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Mountain News: Good economic news sparse in Aspen

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ASPEN, Colo. - The economy continues to be wobbly in Aspen, but overall far worse than had been expected last year when city officials drew up their budget.

Bolstered by a $43 million home sale, real estate during July posted a 1.73 per cent increase as compared to the same month last year. It was the first uptick after 21 consecutive months of declining sales, according to a report from Land Title Guarantee Co.

For the year, however, real estate sales volume continues to lag last year by 29 per cent.

In the retail sector, sales tax collections for July were down 17 per cent as compared to the same month last year. Citing a city report, the Aspen Times says that lodging tax collections were down even more, 32 per cent for July. That suggests that hoteliers have been cutting their rates.

The Aspen Times also reports that the Aspen Chamber Resort Association expects to lose 50 members from its 866-member ranks, resulting in a 4.5 per cent decline in revenues.

A report from Don Taylor, the city finance director, notes that the recession continues to be deeper and more widespread than anticipated last year.

City officials a year ago assumed sales tax revenue would be flat, but it was much worse - a correction noted in January. Still, even that projection assumed an improvement by summer that hasn't happened. Now, Taylor predicts a "tough budget year" for 2010.

Mick Ireland, the Aspen mayor, said boom cycles tend to lead people to devalue frugality and vacationers stop thinking about value. It's the responsibility of the city and the resort to create a culture that keeps it sustainable for the long run.

Children chart rising snowline

PARK CITY, Utah - The base elevation of ski runs at the Park City Mountain Resort is 6,900 feet. From Thanksgiving through Easter of most years, snow can be found there.

But while predictions are dangerous, because climate scientists really don't know how much snow will be falling in future years, one thing is clear: temperatures will rise. And so will the snow line.

To illustrate how much the snow line may rise, a non-profit group called the Park City Foundation recently assembled children at the top of a lift, at an elevation of 8,200 feet - or about 1,300 feet higher. That's where the early and late-season snowline will be at mid-century, according to a study done several years ago.

The event was called "Save our Snow," and it is one of several events planned by the group to draw attention to the challenge - but also opportunities to act locally. "We want to raise awareness about climate change and empower people to make changes in their lifestyles," said Trisha Worthington, the group's executive director.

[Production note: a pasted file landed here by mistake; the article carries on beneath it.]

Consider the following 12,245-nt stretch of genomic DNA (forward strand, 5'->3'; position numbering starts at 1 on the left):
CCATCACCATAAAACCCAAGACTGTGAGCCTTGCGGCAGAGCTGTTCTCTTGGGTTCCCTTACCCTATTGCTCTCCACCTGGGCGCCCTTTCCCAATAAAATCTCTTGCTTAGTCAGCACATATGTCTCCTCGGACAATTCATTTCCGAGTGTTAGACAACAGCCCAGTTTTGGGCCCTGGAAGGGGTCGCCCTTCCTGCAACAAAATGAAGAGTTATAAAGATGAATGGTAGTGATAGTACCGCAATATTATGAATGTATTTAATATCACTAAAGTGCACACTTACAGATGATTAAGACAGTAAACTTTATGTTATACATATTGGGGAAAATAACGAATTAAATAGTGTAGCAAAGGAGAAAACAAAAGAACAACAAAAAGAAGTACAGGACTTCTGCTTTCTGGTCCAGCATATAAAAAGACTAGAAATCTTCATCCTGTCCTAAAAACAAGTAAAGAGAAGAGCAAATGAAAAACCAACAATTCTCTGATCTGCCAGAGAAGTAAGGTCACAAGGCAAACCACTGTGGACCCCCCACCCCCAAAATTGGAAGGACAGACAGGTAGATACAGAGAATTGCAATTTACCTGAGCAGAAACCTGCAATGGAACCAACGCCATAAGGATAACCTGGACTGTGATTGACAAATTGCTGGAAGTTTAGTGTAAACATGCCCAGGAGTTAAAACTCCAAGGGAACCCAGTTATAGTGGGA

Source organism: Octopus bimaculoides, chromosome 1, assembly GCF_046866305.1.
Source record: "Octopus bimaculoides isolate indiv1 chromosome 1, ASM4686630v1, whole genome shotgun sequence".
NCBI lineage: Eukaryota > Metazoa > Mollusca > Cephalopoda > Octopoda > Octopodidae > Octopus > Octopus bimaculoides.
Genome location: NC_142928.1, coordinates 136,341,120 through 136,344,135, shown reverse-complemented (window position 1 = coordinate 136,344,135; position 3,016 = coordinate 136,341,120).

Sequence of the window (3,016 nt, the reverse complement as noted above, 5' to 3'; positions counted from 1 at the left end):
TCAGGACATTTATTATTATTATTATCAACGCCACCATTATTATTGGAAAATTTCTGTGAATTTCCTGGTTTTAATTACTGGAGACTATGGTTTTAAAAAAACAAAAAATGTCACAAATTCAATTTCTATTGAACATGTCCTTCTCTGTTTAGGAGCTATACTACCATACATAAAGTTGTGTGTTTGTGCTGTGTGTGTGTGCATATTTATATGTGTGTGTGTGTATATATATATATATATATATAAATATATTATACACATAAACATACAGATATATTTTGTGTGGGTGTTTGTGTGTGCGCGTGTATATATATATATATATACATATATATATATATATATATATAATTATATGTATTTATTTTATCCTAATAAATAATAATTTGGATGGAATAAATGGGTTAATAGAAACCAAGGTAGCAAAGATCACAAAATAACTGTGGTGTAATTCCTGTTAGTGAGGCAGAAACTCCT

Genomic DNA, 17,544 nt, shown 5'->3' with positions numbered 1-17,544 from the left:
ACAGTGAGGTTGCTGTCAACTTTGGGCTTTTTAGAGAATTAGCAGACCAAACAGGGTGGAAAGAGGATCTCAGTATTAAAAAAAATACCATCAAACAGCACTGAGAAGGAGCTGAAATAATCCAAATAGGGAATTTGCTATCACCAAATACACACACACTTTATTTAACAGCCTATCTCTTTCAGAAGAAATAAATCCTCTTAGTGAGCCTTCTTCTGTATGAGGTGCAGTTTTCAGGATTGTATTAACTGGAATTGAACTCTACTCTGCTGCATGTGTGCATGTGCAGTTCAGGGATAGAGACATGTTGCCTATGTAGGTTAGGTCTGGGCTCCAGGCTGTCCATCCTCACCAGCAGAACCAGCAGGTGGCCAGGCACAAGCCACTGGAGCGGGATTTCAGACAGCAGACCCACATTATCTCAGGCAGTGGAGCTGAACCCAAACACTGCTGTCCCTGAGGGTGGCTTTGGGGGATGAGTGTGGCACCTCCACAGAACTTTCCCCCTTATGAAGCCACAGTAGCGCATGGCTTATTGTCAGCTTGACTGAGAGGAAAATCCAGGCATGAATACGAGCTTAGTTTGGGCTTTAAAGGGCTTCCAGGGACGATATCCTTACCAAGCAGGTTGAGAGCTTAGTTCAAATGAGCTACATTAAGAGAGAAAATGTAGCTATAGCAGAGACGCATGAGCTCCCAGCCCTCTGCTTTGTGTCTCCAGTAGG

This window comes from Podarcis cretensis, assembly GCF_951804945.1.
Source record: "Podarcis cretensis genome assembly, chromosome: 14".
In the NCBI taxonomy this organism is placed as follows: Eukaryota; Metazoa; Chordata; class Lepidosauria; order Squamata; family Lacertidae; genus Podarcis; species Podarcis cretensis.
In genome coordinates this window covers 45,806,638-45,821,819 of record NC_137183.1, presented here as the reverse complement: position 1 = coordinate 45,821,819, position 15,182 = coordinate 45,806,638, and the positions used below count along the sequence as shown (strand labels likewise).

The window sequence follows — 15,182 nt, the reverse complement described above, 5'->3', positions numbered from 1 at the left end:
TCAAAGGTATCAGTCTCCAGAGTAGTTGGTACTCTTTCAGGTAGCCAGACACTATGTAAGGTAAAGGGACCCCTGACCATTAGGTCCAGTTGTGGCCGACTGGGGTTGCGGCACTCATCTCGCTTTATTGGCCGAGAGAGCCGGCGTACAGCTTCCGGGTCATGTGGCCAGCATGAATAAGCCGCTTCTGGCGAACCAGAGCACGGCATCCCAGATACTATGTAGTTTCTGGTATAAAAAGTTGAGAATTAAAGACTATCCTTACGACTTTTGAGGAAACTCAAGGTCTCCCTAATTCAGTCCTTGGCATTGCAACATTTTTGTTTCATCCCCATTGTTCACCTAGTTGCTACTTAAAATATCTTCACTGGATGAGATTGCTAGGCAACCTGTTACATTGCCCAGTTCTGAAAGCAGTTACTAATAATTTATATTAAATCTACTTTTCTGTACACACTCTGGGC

Organizers expect 1,200 people for an event in early October. At that time, local kids will be positioned at the various levels on the mountain where the snowline is expected to be in the years 2030, 2050 and 2075.

By 2,100, according to some climate scientists, skiing will be impossible because the snowline will be 200 feet higher than the mountain's highest slope.

Four Seasons opening delayed

VAIL, Colo. - Opening of the $250 million Four Seasons Resort has been pushed back six months, to summer of 2010.

It's the latest in a series of postponements for the project, which is located in the middle of Vail. Completion had been targeted for 2008 when ground was broken in 2005.

The Vail Daily notes that construction halted at one point for nine months when a prospective lender backed out because of rising construction costs. In February, says the newspaper, citing construction sources, the original developer defaulted on the project. That left the senior lender, London-based Barclay's Capital, in the driver's seat. Barclay's insisted that the general contractor be replaced. In the latest twist, Barclay's Capital has officially acquired the development from the original developer, Black Diamond-Vail.

There seems to be some dispute about whether Barclay's has honored commitments to contractors and subcontractors, as it maintains, or whether they have been shorted, as they seem to think.